During the last more than fifty years of my academic career I have been constantly pondering over the basic concepts of Ayurveda and writing on various topics. My first article on `critical study of ojas' appeared in 1941 in the then reputed journal of Ayurveda Sudhanidhi' edited by Ayurveda-pancanana Pt. Jagannatha Prasad Shukla of Allahabad. Almost all my ideas were published in the form of articles in different journals from time to time the number of which has come to about 450 until now. The present book `Ayurveda-darsanam' is, in fact, collection of all such ideas more refined in the light of intuition and experience and set in the ancient style of aphorisms. In childhood, I was primarily trained in Sanskrit and it gives me pleasure to write in that gods' language. So I also wrote annotation in Sanskrit. But looking to the difficulties of the present generation I had to work further for the translation of the entire material in Hindi and English. As these translations are from the author's own hand, it may give the original flavor to the readers.

The word 'philosophy' here has been used in wider connotation comprising metaphysical aspect, basic concepts and philosophy of approach to medicine. Medicine being a secular science, never sticks to any dogma and utilises all the available ideas to interpret the physio-pathological phenomena. That is why the ancient seers discussed all the different views prevalent at that time and made use of them in proper cases. Because of having broader outlook and integrated approach they have been called as `Prthudarsin' (SS.Sa.1.11). An effort has been made to highlight this approach which has been vitally significant in development of the basic concepts of Ayurveda.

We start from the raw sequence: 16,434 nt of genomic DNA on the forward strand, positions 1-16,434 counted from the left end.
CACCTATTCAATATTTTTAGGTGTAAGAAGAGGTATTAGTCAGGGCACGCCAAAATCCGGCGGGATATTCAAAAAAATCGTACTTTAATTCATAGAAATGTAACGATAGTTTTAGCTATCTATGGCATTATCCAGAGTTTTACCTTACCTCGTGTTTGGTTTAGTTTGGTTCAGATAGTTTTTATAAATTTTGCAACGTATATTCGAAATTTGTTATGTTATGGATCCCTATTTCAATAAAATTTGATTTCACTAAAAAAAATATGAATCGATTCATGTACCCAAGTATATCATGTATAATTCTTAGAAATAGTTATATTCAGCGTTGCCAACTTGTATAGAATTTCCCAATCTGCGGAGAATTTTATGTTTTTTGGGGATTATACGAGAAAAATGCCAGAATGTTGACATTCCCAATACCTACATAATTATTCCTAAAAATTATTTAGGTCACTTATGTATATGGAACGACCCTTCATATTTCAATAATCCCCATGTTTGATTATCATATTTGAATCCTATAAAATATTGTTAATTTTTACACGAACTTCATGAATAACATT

The book has been divided into four sections (quarters) - prameyapada, pramanapada, prakrtipada and vikrtipada. Prameyapada covers almost half of the book and discusses the basic concepts of Ayurveda. Pramanapada deals with the investigation (pariksha) and its means. It is important to note that Caraka has used the word 'pariksha' for pramana (means of valid knowledge). Prakrtipada deals with the metaphysical aspect and concepts relating to health. The last quarter, vikrtipada, discusses the different aspects of disease and approach to their treatment.